On an infinite square lattice, the B36/S125 cellular automaton proceeds similarly to Conway’s Game of Life (B3/S23), but with different birth and survival conditions. Specifically, a dead cell becomes live if surrounded by 3 or 6 live neighbours, and a live cell survives if surrounded by 1, 2 or 5 live neighbours. As usual (c.f. question 9), each cell dies unless specified otherwise.
The dynamics are not as interesting as the Game of Life, although there is a naturally-occurring glider and related infinite-growth pattern (discovered by Nathaniel Johnston during a massive search with random initial conditions):
One of the more interesting properties of the cellular automaton is that if the universe is composed entirely of 2 × 2 blocks in a square lattice arrangement, this will be the case for all time. We can think of B36/S125 as emulating a simpler cellular automaton:
This cellular automaton is slightly unusual in that the cells are in different positions in odd generations and even generations. A spacetime diagram of this gives truncated octahedral cells in a configuration known as the body-centred cubic lattice:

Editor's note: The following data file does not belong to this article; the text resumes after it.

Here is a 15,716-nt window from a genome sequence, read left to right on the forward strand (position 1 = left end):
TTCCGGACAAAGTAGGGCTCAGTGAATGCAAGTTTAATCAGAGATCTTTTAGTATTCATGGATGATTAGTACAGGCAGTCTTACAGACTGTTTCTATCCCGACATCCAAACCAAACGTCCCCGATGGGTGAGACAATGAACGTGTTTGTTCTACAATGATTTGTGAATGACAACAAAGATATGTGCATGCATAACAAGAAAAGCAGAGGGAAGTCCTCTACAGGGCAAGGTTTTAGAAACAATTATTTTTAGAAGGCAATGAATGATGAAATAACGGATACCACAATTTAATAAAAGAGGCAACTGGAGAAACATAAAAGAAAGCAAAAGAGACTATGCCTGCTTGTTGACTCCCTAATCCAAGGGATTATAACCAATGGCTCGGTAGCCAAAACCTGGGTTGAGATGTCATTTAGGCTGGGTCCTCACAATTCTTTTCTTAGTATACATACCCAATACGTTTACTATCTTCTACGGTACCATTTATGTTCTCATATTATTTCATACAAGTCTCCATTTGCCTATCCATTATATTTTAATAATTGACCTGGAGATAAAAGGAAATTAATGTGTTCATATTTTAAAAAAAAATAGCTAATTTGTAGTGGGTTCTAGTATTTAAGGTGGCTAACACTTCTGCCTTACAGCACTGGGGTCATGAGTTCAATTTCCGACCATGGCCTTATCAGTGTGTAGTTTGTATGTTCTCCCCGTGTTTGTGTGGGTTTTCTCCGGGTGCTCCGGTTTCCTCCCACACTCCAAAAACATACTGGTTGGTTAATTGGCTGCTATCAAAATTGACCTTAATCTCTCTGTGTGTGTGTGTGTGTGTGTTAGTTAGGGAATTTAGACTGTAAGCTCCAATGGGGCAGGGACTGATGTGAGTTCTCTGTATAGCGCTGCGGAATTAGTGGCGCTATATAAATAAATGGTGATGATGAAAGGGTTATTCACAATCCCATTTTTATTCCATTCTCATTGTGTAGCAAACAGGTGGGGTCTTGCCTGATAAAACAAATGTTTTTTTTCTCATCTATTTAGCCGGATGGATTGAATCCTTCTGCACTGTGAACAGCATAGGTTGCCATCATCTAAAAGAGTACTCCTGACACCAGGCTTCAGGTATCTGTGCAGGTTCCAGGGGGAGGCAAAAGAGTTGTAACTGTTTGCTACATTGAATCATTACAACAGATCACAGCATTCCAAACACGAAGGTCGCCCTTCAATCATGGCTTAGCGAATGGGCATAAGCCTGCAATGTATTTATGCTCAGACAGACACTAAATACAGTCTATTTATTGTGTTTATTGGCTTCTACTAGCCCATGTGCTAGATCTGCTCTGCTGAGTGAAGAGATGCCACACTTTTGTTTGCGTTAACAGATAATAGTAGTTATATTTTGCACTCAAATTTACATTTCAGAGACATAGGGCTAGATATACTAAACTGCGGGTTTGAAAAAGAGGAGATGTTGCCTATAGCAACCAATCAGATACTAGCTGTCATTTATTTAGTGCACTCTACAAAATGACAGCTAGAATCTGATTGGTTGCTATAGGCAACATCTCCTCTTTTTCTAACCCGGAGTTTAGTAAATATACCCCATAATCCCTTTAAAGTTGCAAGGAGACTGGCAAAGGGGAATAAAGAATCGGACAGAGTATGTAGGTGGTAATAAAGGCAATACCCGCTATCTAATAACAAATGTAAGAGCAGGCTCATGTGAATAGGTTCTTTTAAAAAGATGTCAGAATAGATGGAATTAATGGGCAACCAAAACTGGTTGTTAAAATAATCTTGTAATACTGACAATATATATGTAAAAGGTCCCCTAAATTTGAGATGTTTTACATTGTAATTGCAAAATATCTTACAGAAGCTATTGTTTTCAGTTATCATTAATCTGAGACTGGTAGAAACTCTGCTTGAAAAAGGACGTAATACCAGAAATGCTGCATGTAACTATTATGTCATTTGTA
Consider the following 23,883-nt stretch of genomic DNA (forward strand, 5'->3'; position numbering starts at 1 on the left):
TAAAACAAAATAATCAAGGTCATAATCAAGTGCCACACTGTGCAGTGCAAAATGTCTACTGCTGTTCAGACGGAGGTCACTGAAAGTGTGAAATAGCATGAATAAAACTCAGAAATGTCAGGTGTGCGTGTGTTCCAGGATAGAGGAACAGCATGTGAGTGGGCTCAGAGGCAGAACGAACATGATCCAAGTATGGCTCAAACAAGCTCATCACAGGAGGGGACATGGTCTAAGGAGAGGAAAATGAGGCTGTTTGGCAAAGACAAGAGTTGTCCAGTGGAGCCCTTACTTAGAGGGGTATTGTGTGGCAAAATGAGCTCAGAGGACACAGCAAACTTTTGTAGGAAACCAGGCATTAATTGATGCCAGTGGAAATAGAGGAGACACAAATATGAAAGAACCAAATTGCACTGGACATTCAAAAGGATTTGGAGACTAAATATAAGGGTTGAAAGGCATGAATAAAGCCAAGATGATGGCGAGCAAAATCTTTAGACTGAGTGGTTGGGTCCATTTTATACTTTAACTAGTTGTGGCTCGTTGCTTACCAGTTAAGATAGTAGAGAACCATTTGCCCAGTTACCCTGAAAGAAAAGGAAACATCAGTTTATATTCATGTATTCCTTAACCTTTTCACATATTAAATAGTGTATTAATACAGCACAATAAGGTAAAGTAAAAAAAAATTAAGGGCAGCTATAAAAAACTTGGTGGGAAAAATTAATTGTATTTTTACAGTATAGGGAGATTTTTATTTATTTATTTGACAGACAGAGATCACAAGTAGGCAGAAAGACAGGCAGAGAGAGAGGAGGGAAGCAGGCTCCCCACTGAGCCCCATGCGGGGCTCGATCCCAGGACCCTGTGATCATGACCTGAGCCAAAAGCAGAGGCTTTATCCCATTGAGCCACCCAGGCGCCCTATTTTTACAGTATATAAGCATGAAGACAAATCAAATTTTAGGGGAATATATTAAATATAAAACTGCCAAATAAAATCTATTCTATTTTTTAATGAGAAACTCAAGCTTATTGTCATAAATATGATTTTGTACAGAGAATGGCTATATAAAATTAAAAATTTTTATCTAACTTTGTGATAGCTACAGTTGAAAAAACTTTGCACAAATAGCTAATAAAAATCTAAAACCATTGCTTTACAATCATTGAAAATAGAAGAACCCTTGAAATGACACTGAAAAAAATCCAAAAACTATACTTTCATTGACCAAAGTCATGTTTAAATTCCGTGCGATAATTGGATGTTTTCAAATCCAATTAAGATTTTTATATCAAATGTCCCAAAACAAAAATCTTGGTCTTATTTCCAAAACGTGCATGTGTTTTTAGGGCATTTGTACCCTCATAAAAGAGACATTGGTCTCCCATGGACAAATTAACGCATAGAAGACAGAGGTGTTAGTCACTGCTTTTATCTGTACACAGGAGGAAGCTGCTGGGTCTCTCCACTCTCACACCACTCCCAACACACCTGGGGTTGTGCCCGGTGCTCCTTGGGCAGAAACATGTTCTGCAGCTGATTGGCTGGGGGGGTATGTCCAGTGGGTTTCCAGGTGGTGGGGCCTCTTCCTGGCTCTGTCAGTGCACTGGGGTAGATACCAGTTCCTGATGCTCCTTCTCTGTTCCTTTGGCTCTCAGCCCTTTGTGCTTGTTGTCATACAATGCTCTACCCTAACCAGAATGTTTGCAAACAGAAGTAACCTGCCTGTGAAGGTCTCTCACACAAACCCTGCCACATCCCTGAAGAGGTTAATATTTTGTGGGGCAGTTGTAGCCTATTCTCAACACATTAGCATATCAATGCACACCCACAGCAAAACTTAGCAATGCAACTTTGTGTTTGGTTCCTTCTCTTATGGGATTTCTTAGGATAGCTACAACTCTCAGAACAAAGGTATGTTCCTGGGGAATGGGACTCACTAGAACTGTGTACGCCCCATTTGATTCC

For want of a better term (block cellular automaton is slightly ambiguous, and can refer to the similar — albeit distinct — concept of a Margolus neighbourhood), I shall henceforth refer to these as BCC automata. Nathaniel Johnston investigated rectangular oscillators in the BCC automaton arising from B36/S125, showing how they in turn emulate an even simpler (one-dimensional) cellular automaton, namely Wolfram’s Rule 90. It transpires that this behaviour was investigated earlier by Dean Hickerson on the notorious Usenet group, comp.theory.cell-automata.
Emulation can go in the opposite direction. For a cellular automaton such as Life, we can arbitrarily group the cells into 2 × 2 blocks, thus enabling it to be emulated in a 16-state BCC automaton. This is used as the base case for Bill Gosper’s algorithm HashLife, which uses hashed quadtrees to simulate patterns frighteningly quickly.